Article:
About Lokrum Island
Lokrum Island is a stunning and uninhabited nature reserve 600 metres from Dubrovnik’s historic harbour out in the Adriatic Sea which contains the ruins of a former Benedictine monastery among other remains. The name Lokrum comes from the Latin ‘acrumen’ meaning ‘sour fruit’, a reference to the oranges and lemons that still grow on the island today.
Lokrum Island history
First mentioned in 1023 by the Benedictine monks who built the (now ruined) abbey and monastery, Lokrum Island later appears in literature in 1192. Legend has it that the island gave shelter to Richard the Lionheart who became shipwrecked on his return from the Third Crusade. By way of thanks, he built the Romanesque cathedral on the mainland.
The island changed ownership many times and after remaining untouched for centuries, Maximilian of Habsburg, the brother of Austrian emperor Francis Joseph I bought the islet in 1859 and set about turning it into a stunning nature reserve.
Lokrum Island today
Today you can find the fascinating the ruins of the Benedictine monastery nestled among olive groves, citrus trees, forests of pine, laurel, oak, cypress and ash trees. If you go to the southern tip, you’ll find a small saltwater lake, all under the protection of UNESCO. In addition, the only inhabitants of the island are exquisite peacocks.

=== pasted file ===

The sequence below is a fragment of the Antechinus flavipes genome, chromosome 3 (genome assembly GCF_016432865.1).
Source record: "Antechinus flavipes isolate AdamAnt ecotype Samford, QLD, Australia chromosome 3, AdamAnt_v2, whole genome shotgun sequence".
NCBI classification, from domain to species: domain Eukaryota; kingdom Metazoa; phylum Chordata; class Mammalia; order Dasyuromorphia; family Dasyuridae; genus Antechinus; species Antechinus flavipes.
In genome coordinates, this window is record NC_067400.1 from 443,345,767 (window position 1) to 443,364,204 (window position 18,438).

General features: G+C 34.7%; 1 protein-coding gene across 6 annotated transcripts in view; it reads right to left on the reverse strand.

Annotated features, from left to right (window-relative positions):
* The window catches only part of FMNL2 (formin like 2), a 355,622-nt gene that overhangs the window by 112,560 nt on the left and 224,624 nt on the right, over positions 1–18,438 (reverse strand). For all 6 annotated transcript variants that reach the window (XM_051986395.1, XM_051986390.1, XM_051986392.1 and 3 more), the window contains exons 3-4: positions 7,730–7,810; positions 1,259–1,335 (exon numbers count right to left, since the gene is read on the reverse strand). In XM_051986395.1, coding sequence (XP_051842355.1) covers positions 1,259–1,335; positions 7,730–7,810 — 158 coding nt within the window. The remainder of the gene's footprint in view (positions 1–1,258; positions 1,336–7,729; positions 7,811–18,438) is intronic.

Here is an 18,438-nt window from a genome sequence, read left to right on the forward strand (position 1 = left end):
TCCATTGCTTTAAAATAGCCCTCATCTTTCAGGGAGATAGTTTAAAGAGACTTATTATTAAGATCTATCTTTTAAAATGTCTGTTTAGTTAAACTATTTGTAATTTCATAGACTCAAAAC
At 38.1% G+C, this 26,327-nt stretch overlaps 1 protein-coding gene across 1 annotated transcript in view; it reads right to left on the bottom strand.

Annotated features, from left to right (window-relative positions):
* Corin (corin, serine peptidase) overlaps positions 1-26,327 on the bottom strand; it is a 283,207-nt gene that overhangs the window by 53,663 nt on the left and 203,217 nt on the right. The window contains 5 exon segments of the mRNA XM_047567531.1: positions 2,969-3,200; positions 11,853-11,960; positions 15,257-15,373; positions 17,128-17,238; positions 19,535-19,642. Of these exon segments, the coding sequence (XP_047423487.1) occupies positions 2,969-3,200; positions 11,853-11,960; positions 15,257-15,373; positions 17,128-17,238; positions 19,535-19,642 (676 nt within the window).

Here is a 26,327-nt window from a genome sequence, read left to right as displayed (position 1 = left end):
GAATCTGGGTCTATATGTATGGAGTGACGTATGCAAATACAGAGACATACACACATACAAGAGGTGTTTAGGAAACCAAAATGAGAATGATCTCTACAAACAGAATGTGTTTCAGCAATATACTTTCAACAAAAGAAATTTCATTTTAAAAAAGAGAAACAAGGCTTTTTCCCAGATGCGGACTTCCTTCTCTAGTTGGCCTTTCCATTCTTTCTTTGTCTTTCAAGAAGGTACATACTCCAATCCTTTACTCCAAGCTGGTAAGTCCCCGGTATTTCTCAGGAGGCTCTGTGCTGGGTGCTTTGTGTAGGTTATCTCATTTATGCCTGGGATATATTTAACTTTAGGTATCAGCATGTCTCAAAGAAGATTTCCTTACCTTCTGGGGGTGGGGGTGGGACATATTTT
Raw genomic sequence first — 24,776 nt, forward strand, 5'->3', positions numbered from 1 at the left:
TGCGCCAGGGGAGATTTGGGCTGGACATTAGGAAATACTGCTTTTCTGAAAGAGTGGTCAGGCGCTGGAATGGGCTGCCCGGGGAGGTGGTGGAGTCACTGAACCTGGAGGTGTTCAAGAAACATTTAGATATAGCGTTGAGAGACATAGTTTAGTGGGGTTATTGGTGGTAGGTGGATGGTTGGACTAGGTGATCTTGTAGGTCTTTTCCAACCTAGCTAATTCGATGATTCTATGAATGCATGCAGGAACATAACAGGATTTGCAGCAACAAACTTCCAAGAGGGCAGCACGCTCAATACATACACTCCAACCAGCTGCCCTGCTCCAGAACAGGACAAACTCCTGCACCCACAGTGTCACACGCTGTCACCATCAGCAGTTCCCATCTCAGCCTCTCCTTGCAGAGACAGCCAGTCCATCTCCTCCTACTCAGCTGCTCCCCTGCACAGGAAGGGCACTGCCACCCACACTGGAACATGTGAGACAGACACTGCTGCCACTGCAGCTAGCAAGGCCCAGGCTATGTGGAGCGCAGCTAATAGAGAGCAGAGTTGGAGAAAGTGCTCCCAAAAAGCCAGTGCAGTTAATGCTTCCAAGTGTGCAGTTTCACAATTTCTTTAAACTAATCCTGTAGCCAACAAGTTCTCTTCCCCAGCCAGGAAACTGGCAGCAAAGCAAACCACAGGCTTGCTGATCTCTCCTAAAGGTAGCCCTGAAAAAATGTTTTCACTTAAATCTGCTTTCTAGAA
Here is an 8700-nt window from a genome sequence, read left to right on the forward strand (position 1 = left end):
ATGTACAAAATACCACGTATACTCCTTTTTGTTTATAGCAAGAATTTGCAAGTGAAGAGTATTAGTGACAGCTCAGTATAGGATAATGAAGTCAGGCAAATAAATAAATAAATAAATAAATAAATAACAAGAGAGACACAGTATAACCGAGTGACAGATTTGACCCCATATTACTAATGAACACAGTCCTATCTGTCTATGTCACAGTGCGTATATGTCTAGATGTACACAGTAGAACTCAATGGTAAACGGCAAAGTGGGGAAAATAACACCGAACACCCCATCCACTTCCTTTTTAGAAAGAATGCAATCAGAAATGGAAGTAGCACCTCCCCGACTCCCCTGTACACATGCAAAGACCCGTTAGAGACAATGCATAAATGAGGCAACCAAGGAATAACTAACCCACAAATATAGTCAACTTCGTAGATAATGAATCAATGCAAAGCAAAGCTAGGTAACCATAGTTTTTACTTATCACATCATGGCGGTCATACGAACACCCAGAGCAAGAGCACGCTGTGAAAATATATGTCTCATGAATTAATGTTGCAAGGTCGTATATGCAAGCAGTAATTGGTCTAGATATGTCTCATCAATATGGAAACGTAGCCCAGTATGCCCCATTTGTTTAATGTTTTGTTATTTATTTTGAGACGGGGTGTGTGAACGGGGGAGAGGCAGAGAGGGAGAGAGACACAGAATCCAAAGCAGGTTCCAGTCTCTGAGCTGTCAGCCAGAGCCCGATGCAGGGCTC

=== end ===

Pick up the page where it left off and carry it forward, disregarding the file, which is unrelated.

Perhaps Lokrum Island’s biggest claim to fame in recent times is it’s place on the Game of Thrones map as the interior of Qarth, the place where Daenerys is granted access to the city by Xaro Xhoan Daxos.
To avoid surprises, it’s worth noting that to the southeast of the island is a naturist beach. It’s clearly marked ‘FKK’ which stands for ‘Freikörperkultur’ or ‘free body culture’ so if you’re of a sensitive nature, stick to the ruins and the amazing plants, trees, flowers and peacocks!
Getting to Lokrum Island
Less than a mile wide at its widest point, Lokrum Island is accessible by a taxi-boat from Dubrovnik and the return price of around £10/€13 includes the island’s entrance fee.
Discover the best Historic Sites in Croatia, from Dubrovnik to Stradun and more, includes an interactive map of Croatian cultural places and landmarks.